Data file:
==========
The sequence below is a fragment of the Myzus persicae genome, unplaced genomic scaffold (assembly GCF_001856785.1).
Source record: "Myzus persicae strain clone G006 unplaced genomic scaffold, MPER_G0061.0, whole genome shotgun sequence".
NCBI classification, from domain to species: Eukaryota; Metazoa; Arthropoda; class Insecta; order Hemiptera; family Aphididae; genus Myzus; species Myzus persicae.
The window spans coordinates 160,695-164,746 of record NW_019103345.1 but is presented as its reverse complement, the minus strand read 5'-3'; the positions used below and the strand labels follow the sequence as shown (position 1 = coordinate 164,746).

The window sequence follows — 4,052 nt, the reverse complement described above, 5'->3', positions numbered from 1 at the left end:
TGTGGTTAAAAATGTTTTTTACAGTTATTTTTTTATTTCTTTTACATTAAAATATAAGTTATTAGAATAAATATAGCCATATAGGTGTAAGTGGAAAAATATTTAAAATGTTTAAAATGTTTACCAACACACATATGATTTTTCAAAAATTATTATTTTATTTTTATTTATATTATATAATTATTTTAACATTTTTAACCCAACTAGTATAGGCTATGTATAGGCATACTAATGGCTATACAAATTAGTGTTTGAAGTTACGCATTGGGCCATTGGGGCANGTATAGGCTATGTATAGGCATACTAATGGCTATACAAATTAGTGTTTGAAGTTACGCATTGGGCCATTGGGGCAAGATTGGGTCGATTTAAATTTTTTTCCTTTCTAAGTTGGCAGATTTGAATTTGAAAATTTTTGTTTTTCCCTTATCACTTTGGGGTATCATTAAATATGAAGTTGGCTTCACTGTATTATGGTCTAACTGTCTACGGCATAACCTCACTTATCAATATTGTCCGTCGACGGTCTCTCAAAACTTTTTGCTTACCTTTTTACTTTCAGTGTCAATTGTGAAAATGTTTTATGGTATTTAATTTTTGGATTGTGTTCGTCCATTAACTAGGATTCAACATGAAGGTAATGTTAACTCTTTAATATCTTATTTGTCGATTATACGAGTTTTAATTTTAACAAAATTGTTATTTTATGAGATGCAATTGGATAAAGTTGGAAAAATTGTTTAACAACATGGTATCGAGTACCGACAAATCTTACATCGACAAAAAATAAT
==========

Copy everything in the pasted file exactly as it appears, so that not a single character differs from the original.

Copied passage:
The sequence below is a fragment of the Myzus persicae genome, unplaced genomic scaffold (assembly GCF_001856785.1).
Source record: "Myzus persicae strain clone G006 unplaced genomic scaffold, MPER_G0061.0, whole genome shotgun sequence".
NCBI classification, from domain to species: Eukaryota; Metazoa; Arthropoda; class Insecta; order Hemiptera; family Aphididae; genus Myzus; species Myzus persicae.
The window spans coordinates 160,695-164,746 of record NW_019103345.1 but is presented as its reverse complement, the minus strand read 5'-3'; the positions used below and the strand labels follow the sequence as shown (position 1 = coordinate 164,746).

The window sequence follows — 4,052 nt, the reverse complement described above, 5'->3', positions numbered from 1 at the left end:
TGTGGTTAAAAATGTTTTTTACAGTTATTTTTTTATTTCTTTTACATTAAAATATAAGTTATTAGAATAAATATAGCCATATAGGTGTAAGTGGAAAAATATTTAAAATGTTTAAAATGTTTACCAACACACATATGATTTTTCAAAAATTATTATTTTATTTTTATTTATATTATATAATTATTTTAACATTTTTAACCCAACTAGTATAGGCTATGTATAGGCATACTAATGGCTATACAAATTAGTGTTTGAAGTTACGCATTGGGCCATTGGGGCANGTATAGGCTATGTATAGGCATACTAATGGCTATACAAATTAGTGTTTGAAGTTACGCATTGGGCCATTGGGGCAAGATTGGGTCGATTTAAATTTTTTTCCTTTCTAAGTTGGCAGATTTGAATTTGAAAATTTTTGTTTTTCCCTTATCACTTTGGGGTATCATTAAATATGAAGTTGGCTTCACTGTATTATGGTCTAACTGTCTACGGCATAACCTCACTTATCAATATTGTCCGTCGACGGTCTCTCAAAACTTTTTGCTTACCTTTTTACTTTCAGTGTCAATTGTGAAAATGTTTTATGGTATTTAATTTTTGGATTGTGTTCGTCCATTAACTAGGATTCAACATGAAGGTAATGTTAACTCTTTAATATCTTATTTGTCGATTATACGAGTTTTAATTTTAACAAAATTGTTATTTTATGAGATGCAATTGGATAAAGTTGGAAAAATTGTTTAACAACATGGTATCGAGTACCGACAAATCTTACATCGACAAAAAATAAT